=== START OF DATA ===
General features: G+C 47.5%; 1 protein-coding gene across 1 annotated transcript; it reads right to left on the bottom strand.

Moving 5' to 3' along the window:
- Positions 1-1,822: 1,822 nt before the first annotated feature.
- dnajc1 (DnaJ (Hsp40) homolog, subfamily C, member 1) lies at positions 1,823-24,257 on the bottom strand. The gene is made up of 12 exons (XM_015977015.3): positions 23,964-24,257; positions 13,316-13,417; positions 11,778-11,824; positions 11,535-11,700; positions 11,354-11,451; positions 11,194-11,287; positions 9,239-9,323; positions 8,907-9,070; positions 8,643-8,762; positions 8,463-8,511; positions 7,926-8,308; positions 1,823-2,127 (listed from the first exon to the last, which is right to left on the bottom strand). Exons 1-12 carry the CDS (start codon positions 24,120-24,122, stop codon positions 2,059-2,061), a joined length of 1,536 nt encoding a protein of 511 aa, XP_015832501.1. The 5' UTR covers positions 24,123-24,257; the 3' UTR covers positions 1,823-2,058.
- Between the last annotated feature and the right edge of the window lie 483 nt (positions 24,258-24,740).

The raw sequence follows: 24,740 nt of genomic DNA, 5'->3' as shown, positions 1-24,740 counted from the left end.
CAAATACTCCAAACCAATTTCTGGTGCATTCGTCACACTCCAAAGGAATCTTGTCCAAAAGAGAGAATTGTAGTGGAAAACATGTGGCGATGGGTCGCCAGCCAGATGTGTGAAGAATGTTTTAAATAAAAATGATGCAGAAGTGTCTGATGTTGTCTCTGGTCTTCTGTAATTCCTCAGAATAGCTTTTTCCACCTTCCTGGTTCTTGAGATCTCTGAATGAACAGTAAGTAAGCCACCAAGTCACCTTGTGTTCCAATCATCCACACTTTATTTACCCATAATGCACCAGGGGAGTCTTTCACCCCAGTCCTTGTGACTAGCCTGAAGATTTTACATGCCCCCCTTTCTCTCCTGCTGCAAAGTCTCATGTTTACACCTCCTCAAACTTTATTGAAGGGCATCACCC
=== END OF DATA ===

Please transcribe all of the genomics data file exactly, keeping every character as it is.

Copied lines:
General features: G+C 47.5%; 1 protein-coding gene across 1 annotated transcript; it reads right to left on the bottom strand.

Moving 5' to 3' along the window:
- Positions 1-1,822: 1,822 nt before the first annotated feature.
- dnajc1 (DnaJ (Hsp40) homolog, subfamily C, member 1) lies at positions 1,823-24,257 on the bottom strand. The gene is made up of 12 exons (XM_015977015.3): positions 23,964-24,257; positions 13,316-13,417; positions 11,778-11,824; positions 11,535-11,700; positions 11,354-11,451; positions 11,194-11,287; positions 9,239-9,323; positions 8,907-9,070; positions 8,643-8,762; positions 8,463-8,511; positions 7,926-8,308; positions 1,823-2,127 (listed from the first exon to the last, which is right to left on the bottom strand). Exons 1-12 carry the CDS (start codon positions 24,120-24,122, stop codon positions 2,059-2,061), a joined length of 1,536 nt encoding a protein of 511 aa, XP_015832501.1. The 5' UTR covers positions 24,123-24,257; the 3' UTR covers positions 1,823-2,058.
- Between the last annotated feature and the right edge of the window lie 483 nt (positions 24,258-24,740).

The raw sequence follows: 24,740 nt of genomic DNA, 5'->3' as shown, positions 1-24,740 counted from the left end.
CAAATACTCCAAACCAATTTCTGGTGCATTCGTCACACTCCAAAGGAATCTTGTCCAAAAGAGAGAATTGTAGTGGAAAACATGTGGCGATGGGTCGCCAGCCAGATGTGTGAAGAATGTTTTAAATAAAAATGATGCAGAAGTGTCTGATGTTGTCTCTGGTCTTCTGTAATTCCTCAGAATAGCTTTTTCCACCTTCCTGGTTCTTGAGATCTCTGAATGAACAGTAAGTAAGCCACCAAGTCACCTTGTGTTCCAATCATCCACACTTTATTTACCCATAATGCACCAGGGGAGTCTTTCACCCCAGTCCTTGTGACTAGCCTGAAGATTTTACATGCCCCCCTTTCTCTCCTGCTGCAAAGTCTCATGTTTACACCTCCTCAAACTTTATTGAAGGGCATCACCC